Move Up 2012’s Crabgrass Preventer Deadline
MANHATTAN, Kan. – When forsythia and redbuds reach full bloom, crabgrass will be sprouting soon.
“Generally, you get about two weeks between those events. So, since spring seems determined to get an early start this year, crabgrass is likely to germinate several weeks earlier than normal. Most Kansans should think about using April 1, not April 15, as their deadline for spreading preventer on their lawn,” said Ward Upham, horticulturist, K-State Research and Extension.
With few exceptions, crabgrass preventers are simple pre-emergence herbicides. They have to be in place before crabgrass seeds germinate. They require a follow-up application about eight weeks later (May 27), to pick up any late starters.
Once applied to the soil, though, these preventers gradually begin to lose strength. So, applying them too early can be a time and money waster, Upham said.
“Products vary, of course. But, most are fairly ineffective after about 60 days,” he said.
The major exceptions are season-long preventers: Barricade (prodiamine) and Dimension (dithiopyr). Nowadays, both are available under their trade and/or their chemical name. (Herbicide labels list the product’s active ingredients, as well as instructions for its safe use.)
Homeowners usually can apply Barricade in November, to provide crabgrass control the following spring. Still, Barricade’s no exception to the lawn-seeding rule: Pre-emergence herbicides are hazardous until new turf has grown enough to merit mowing two to four times.
March 1 is the earliest to apply Dimension. Upham said, however, it’s the better choice in two situations:
- You’ve seeded. Dimension is uniquely kind to young cool-season turfs. In fact, it’s safe to use two weeks after tall fescue, perennial ryegrass, or Kentucky bluegrass germinates.
Nothing ‘Crazy’ about These Socks
TOPEKA, Kan. – If one person can make a difference, think what 209 can do?
Leah Kimzey, a high school senior from Fredonia, Kan., who often is teased about wearing what she calls “crazy socks,” now has others – make that 100s of others – doing the same.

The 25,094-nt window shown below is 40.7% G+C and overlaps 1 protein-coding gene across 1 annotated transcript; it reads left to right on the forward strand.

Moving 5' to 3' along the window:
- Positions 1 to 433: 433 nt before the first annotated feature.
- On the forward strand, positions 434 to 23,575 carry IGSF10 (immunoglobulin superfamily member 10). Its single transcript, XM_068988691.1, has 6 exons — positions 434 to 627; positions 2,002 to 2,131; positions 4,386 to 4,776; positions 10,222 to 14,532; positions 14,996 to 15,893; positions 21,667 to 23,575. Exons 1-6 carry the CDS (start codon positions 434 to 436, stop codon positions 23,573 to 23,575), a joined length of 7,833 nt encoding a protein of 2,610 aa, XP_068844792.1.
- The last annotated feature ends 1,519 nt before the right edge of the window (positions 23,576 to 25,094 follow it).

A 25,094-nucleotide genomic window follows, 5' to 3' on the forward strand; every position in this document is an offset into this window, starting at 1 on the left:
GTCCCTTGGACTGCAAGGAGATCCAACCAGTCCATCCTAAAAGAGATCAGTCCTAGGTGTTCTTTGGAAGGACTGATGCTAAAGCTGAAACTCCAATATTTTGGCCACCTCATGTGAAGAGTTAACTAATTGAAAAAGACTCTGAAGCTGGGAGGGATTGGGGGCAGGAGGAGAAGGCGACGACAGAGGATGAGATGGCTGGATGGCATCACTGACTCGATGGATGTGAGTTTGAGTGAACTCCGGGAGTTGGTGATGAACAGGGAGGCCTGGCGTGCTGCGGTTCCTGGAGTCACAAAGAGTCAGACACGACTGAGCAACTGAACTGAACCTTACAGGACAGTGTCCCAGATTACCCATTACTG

Kimzey, is a Kansas 4-H member and member of the Kansas 4-H Youth Leadership Council, a group of 20 teen leaders charged with planning and leading opportunities for youth to grow as young leaders, practice citizenship and build community by serving their communities.
Youth Council projects include hosting Campference, a summer camp/conference for teens; the Kansas 4-H Youth Leadership Forum at Rock Springs 4-H Center (Junction City, Kan.) each November, and Citizenship in Action (CIA), a two-day conference offering opportunities for youth to learn about state government in Topeka, Kan. in February.
Though new to the planning team, Kimzey noted a full CIA schedule of caucuses, discussions about issues facing state leaders, meetings with legislators, and the absence of a citizenship project.
Since a dance is typically a favorite at 4-H events, she proposed a sock hop, with a request that the 209 delegates attending the conference donate socks as admission to the dance.
The idea proved a hit with the planning group and teens attending the conference, including some who brought packages of socks.
As a result, 740 pairs of socks plus cash donations to fund 900 meals were presented to Mark DeGroff, director of communications of the Topeka Rescue Mission, which serves residents in need. DeGroff also served as a conference presenter.
“It’s awesome,” said Kimzey, who credits the Council’s enthusiasm for the idea as a large part in the project’s success, and for giving her career goal – majoring in agri-business, leadership studies and public relations at Kansas State University – a boost of confidence.
Alfalfa Weevils Spotted in Kansas
MANHATTAN, Kan. – It’s not only cyclists and joggers taking advantage of recent unusually warm Kansas weather -- alfalfa weevils are rapidly developing throughout the state, according to K-State Research and Extension entomologist Jeff Whitworth.
Whitworth said samples he’s taken and reports from others showed the first larvae were detected the week of March 5, and with the significant warm spell Kansas has experienced since then, egg and larval development has been readily apparent.
“All fields we sampled this week in central Kansas had 10-30 percent of the stems infested with 1st instar larvae,” Whitworth said. “Most infested stems had multiple larvae simply because that is where the female weevil deposited a clutch of eggs last fall and now they are all hatching together.”
Treatment thresholds vary in alfalfa, depending upon the end use, but usually delaying application until there is one larva for every two stems (50 percent infestation) is the most effective management tactic, he said.
“This warm weather may condense weevil development by increasing it so quickly, so early that the infestation may not drag out over a 4- to 6-week period as it has in the past,” Whitworth said.
“We’ve been getting questions about the use of chlorpyrifos, or products containing chlorpyrifos, relative to the legality of making a second application, if needed, per cutting. This question has arisen because of the early egg hatch and the potential length of time between this and swathing, which usually doesn’t occur until at least late April.
“If you do decide a second application is necessary prior to that first cutting, make sure you consult the label of the product you intend to use to ensure it is allowed for that product. Always read the label prior to and have the label available during application.”